Marin County Sued in Fight Over Protecting Endangered Coho Salmon

The Central California Coast Coho salmon population are protected under the U.S. Endangered Species Act. (courtesy of SPAWN)

Two conservation nonprofits are suing Marin County for allegedly violating the California environmental law.

The lawsuit, filed by the Center for Biological Diversity and the Salmon Protection and Watershed Network, or SPAWN, concerns the protection of endangered coho salmon and threatened steelhead trout in streams in Marin's San Geronimo Valley.

SPAWN's Executive Director Todd Steiner said the county has failed to adopt a streamside conservation ordinance to preserve and protect the habitat of these fish.

"They're on the verge of extinction and meanwhile the county just continues not to take the necessary actions to give these animals a fighting chance of survival," said Steiner.

Marin's Lagunitas Creek watershed, including the San Geronimo streams, is home to one of the last remaining strongholds of coho salmon in a stretch of coastline that runs from Humboldt County to near Santa Cruz.

The National Marine Fisheries Service has identified the watershed as critical habitat for both coho and steelhead, and it's one of the areas the agency has targeted for action to prevent extinction of coho in the region.

The regional coho population has declined by more than 95% from historic levels, according to a 2012 recovery plan from the NMFS.

The coho play an important role in streamside ecosystems. Over 100 species feed on the fish, and when coho die after spawning their carcasses provide ocean-derived nutrients to both the animals and plants that live in and around creeks.

This lawsuit comes after the county's board of supervisors certified a supplemental environmental impact report in August.

The report looked into possible impacts to the San Geronimo Valley watershed from future development, like infrastructure connected to housing and roads. The report found that there would be no major impacts to fish – if several mitigation efforts were adopted. It includes a self-imposed deadline of five years to adopt a streamside conservation ordinance.

But Steiner said the report is inadequate and does not include a well thought out or timely proposal, violating the California Environmental Quality Act, a law that aims to reduce environmental impacts from development projects by requiring thorough and often time-consuming reviews.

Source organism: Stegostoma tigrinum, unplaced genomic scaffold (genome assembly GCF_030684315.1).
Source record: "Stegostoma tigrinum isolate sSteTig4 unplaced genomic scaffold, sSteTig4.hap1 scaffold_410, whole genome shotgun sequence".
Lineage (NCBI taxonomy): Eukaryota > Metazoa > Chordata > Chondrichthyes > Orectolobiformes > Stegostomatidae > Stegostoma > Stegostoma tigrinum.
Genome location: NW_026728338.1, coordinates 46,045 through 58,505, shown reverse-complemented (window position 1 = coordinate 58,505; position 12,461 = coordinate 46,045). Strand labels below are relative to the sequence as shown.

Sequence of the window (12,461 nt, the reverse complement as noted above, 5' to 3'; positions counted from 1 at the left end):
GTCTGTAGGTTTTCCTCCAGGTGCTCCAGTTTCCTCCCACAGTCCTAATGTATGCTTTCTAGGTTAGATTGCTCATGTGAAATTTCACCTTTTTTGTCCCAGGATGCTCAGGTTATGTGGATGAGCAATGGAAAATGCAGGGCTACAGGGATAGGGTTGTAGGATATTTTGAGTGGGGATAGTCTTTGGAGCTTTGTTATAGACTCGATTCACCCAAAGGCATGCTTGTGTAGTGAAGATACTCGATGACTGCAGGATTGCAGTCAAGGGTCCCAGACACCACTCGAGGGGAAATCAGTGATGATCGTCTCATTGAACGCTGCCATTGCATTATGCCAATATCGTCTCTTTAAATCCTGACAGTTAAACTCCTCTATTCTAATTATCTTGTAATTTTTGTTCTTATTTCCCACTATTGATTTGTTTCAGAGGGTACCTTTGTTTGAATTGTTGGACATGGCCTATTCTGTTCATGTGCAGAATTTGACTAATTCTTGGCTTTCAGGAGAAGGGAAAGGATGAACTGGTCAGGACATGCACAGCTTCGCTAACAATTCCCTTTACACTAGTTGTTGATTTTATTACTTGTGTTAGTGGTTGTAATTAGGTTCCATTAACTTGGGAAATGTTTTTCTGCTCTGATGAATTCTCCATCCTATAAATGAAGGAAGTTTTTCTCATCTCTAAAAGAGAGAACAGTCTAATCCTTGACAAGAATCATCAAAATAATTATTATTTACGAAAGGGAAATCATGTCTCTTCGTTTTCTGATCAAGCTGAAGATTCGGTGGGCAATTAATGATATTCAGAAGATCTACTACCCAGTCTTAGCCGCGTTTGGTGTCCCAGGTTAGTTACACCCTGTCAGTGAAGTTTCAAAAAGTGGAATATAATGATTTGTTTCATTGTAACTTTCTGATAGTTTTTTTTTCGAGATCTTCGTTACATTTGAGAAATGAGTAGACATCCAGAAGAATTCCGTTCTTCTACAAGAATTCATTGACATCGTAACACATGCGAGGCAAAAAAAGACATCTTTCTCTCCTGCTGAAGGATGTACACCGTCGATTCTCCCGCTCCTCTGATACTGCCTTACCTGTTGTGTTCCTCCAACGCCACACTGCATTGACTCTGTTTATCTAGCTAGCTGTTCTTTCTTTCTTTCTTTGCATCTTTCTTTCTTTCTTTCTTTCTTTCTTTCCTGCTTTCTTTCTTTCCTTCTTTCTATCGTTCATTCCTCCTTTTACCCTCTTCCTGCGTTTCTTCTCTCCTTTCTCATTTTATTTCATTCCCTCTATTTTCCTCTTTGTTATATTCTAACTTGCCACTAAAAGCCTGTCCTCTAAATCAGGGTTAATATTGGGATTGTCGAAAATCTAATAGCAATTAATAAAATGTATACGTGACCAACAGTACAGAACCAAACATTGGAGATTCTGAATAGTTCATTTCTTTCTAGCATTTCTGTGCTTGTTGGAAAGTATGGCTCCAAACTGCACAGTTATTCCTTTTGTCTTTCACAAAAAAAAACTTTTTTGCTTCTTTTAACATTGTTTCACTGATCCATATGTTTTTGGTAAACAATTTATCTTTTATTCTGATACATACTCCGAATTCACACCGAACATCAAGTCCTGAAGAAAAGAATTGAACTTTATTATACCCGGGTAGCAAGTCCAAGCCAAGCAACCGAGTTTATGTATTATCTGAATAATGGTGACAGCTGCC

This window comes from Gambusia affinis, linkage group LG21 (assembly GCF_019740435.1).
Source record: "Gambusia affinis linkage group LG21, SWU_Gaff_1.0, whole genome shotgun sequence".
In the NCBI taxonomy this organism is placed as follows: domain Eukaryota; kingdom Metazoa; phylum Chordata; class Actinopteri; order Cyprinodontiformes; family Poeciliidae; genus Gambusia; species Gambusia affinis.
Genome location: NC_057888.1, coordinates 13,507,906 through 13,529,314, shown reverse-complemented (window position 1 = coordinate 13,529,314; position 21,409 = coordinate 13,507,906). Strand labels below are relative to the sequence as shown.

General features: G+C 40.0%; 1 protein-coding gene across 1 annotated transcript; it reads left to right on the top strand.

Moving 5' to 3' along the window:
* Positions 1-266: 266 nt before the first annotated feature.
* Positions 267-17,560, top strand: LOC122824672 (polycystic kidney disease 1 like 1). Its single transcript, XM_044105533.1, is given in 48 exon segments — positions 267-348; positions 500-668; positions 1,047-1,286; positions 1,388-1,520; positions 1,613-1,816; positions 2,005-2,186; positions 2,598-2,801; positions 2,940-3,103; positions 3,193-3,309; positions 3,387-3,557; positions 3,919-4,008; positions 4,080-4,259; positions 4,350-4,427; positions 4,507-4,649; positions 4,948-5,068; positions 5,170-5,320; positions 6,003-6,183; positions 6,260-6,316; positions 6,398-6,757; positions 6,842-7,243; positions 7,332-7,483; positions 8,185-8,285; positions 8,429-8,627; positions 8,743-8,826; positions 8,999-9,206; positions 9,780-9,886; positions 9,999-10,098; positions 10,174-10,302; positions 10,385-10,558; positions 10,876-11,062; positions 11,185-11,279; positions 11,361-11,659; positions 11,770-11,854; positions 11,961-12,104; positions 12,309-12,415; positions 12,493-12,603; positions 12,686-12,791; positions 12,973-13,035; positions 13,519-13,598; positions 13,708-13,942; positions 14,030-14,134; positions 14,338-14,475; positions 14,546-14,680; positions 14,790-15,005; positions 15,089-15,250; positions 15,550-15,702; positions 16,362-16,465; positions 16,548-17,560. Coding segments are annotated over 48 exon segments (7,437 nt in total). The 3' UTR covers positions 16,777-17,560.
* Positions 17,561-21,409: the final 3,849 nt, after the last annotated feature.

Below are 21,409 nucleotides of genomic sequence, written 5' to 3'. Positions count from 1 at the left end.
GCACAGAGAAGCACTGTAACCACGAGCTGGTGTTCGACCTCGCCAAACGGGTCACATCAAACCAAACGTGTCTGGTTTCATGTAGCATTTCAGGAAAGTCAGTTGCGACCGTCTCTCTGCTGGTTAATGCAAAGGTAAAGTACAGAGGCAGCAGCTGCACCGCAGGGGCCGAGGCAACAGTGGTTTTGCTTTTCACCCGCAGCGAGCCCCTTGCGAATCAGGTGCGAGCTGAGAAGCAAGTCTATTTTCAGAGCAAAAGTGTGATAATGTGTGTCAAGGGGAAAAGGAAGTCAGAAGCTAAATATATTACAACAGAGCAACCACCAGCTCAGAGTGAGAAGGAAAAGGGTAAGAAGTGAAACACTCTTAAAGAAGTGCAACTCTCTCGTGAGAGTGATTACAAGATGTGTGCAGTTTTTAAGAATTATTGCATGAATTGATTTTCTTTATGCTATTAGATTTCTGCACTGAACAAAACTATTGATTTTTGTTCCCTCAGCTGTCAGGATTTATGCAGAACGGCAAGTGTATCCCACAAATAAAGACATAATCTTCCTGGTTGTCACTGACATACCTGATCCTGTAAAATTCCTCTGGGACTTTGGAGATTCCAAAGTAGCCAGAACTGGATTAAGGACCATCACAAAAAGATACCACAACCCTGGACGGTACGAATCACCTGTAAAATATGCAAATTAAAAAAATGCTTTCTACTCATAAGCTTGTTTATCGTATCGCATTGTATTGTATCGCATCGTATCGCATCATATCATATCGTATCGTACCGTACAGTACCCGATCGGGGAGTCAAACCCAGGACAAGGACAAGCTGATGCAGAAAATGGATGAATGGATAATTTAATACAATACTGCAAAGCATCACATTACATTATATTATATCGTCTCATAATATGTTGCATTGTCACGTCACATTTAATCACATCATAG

Marin County Counsel Brian Washington said his office is reviewing the lawsuit.

"We are very disappointed that the petitioners are wasting time and resources on litigation rather than working with the county to continue to protect salmon and other natural resources in the San Geronimo Valley," Washington said.

Tom Lai, Marin County Community Development Agency assistant director, said in an emailed statement the county has spent millions on restoration projects in the valley.

"We have creek setbacks enforced on all building permits and all discretionary planning applications, as well as a native tree ordinance," said Lai. "It is not the wild, wild west as far as development regulation goes."

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The county also coordinates a creek restoration and fish passage program that removes barriers along streams that run up against road crossings. The county says 14 fish passage projects have been completed, 12 of which were in the San Geronimo Valley watershed.

SPAWN brought a similar lawsuit against the county in 2014. In that case, the group challenged the adequacy of the environmental analysis of Marin's countywide plan regarding the San Geronimo Valley watershed.

A state appeals court sided with SPAWN, and ordered the county to complete a more thorough analysis of potential impacts to fish in the watershed. The redone analysis is now the subject of the new lawsuit.

SPAWN's Steiner said Marin's coho population has continued to decline in the five years it has taken the county to conduct and process this new report. Steiner said the worry now is that the coho could die out by the time the county adopts a sufficient streamside conservation ordinance.

"These fish could blink out in a minute," Steiner said. "It's critically important that we protect this last remaining population from going extinct."

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